The inauguration of presumptive President-elect Biden on January 20th, 2021 will usher in another chapter in the United States’ fraught relations with a nuclear-armed North Korea. The Trump Administration tried summit diplomacy from 2018 through to 2019, after a year of high tensions in 2017, in which threats of ‘fire and fury’, and nuclear brinkmanship rose to alarming levels. The summit diplomacy – as expected – failed to reverse Pyongyang’s continued determination to build up its arsenal of nuclear weapons and long-range ballistic missiles.
For a President Biden, the reality would be that North Korea will not, under any circumstances, denuclearize, no matter what concessions the United States might offer as part of any future ‘principled diplomacy.’ Biden must work on the basis that North Korea is a nuclear weapons state in every sense of the term.
A return under Biden to the Obama approach of ‘strategic patience’ is highly unlikely, simply because it achieved nothing, and instead only gave North Korea time to develop more capable nuclear forces. Biden knows that North Korea isn’t going to stop developing new nuclear and missile capabilities. New submarine-launched ballistic missiles and road-mobile solid-fueled ICBMs are probably high on Kim’s agenda after revealing the massive liquid-fueled Hwasong-16 ICBM at the 75-anniversary celebrations in October.
The North Koreans have called Biden a ‘rabid dog’ that should be ‘beaten to death’, so it seems unlikely that Kim will send love letters as he supposedly did with Trump. Instead, Kim is more likely to test the Biden Administration with new missile tests, including the prospect of resuming long-range ballistic missile testing – and the potential for a new nuclear test. The hope would be that Biden would respond meekly and be cowed into diplomacy that leads to concessions to Pyongyang, with North Korea giving little or nothing in return.
That’s unlikely to succeed, with Biden sharing none of the adoration of Kim that Trump clearly developed during the summit diplomacy. Instead, another North Korean long-range missile test would only prompt the U.S. under Biden to move swiftly to reverse the erosion of the U.S.’ relations with South Korea, and to strengthen the relationship with Japan, and a nuclear test would reinforce U.S. incentive to push back hard against Pyongyang.
The costs of a return to missile and nuclear testing should be clearly communicated to Pyongyang by Biden early after his inauguration, and he should move to add substance to rhetoric by quickly strengthening U.S. extended nuclear deterrence security guarantees to both Seoul and Tokyo. Such a step would enhance confidence on the part of U.S. allies over the commitment of Washington to meet a challenge posed by North Korea’s nuclear arsenal. It would send a clear signal to Pyongyang, not to act in an irresponsible manner.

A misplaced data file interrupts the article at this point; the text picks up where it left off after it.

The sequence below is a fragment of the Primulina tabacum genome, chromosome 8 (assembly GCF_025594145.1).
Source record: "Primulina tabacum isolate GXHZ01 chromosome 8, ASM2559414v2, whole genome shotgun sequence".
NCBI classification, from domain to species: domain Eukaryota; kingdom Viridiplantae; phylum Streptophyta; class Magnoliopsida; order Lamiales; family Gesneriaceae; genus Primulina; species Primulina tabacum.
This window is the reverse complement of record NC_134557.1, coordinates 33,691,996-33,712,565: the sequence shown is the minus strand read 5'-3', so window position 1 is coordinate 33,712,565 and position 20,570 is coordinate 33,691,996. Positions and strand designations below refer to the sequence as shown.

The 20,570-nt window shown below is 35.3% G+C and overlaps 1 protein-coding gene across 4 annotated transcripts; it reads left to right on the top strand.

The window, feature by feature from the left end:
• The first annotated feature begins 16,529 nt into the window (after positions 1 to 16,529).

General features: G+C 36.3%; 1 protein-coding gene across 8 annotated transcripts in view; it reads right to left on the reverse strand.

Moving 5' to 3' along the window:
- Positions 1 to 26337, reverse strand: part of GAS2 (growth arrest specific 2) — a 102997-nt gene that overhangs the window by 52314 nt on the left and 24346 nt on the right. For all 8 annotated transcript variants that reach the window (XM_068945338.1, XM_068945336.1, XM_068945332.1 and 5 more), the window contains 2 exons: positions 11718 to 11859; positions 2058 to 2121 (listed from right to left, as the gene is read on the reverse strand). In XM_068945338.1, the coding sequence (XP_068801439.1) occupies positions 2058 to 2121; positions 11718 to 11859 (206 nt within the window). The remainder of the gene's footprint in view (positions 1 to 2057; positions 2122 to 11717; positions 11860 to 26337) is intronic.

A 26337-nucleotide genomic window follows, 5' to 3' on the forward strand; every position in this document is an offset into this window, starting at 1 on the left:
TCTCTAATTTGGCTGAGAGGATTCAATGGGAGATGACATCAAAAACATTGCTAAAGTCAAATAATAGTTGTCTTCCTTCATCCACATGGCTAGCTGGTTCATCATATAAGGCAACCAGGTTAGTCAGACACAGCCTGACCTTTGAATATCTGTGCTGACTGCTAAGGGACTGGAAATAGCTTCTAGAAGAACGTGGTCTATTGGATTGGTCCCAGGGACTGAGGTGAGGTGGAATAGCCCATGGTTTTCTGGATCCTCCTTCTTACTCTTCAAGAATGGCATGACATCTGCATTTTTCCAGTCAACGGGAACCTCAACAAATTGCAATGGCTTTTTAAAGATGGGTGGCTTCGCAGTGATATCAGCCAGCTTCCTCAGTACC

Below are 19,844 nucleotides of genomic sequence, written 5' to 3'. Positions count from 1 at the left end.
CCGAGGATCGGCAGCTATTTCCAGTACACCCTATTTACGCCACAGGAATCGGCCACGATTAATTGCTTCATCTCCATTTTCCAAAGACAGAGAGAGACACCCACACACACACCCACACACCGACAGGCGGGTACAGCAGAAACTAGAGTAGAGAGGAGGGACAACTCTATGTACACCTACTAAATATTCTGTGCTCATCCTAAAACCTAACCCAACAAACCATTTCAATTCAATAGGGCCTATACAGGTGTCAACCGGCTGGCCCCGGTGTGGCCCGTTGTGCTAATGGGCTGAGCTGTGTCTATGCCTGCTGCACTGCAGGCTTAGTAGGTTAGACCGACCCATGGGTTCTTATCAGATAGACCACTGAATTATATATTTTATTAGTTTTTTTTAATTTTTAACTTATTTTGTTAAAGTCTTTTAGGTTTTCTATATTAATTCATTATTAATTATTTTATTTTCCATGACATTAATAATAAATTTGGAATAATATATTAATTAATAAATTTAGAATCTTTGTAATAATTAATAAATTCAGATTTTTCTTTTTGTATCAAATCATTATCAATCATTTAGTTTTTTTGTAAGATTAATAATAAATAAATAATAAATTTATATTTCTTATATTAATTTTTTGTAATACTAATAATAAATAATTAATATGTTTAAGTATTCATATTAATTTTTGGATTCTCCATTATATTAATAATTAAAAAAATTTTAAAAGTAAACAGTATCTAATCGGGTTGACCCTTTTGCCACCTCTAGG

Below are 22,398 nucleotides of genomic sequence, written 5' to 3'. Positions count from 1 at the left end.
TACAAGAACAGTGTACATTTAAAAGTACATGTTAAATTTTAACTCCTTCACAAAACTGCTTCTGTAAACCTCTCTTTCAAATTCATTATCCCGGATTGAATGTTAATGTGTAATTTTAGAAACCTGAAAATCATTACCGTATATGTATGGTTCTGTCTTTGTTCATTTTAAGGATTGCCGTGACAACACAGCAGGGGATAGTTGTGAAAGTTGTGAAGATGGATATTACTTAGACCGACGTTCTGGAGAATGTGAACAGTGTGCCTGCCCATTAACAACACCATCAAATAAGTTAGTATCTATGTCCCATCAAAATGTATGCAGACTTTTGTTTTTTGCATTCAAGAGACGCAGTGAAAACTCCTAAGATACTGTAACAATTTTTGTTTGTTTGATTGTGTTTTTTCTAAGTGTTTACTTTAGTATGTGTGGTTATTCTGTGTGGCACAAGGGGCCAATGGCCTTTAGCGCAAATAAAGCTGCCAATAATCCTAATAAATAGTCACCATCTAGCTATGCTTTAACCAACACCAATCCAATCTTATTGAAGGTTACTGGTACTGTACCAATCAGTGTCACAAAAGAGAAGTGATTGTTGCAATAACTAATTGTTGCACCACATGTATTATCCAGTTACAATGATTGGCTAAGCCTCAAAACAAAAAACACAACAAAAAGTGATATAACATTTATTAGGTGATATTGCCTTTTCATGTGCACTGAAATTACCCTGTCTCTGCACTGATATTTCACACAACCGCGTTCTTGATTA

Such a move presents its own challenges for the U.S. Biden is yet to formally announce his administration’s stance on nuclear forces, but strengthened extended deterrence would run counter to the Democrat 2020 platform of adopting a sole-purpose declaration posture for U.S. nuclear forces. U.S. non-nuclear prompt-strike capabilities for pre-emptive deterrence aren’t mature enough to provide an alternative to traditional nuclear deterrence. Biden may find that the growing nuclear and missile threat posed by North Korea mitigates against changing U.S. nuclear posture prematurely.
It is likely that with efforts by a Biden Administration to strengthen extended nuclear deterrence and repair damage done to key defense relationship with Seoul after destructive bickering over the financial aspects of hosting US forces in South Korea, Pyongyang recognizes that the window for diplomatic engagement with the U.S. is closing. The economic sanctions will remain in place, there will be no peace treaty or U.S. withdrawal of forces, and all Kim will have left will be his nuclear stick.
For Kim, this is a trap of his own making. Rather than accept the opportunity for denuclearization in return for the lifting of sanctions, and a peace deal that could eventually see reducing tensions on the peninsula, and one day, the possibility of some form of reunification, North Korea remains defiantly unwilling to denuclearize. The U.S. can’t give Pyongyang concessions without something in return. A token gesture, such as the offer of once again closing Yongbyong made by Kim in the Hanoi summit in 2019, really comes over as trying to sell the same horse twice. Its not a serious move towards denuclearization. For Kim Jong-un considering how to approach a Biden Administration, a step-by-step engagement with the U.S.-based on a real and verifiable arrangement of step-by-step denuclearization in return for U.S. and allied economic and political engagement would be the enlightened path. Its not going to happen and expect a new period of increasing tensions in the future.
Malcolm Davis is a Senior Analyst in Defence Strategy and Capability at the Australian Strategic Policy Institute in Canberra, Australia. His research specialization is on space policy, future military technology and Indo-Pacific geopolitical analysis.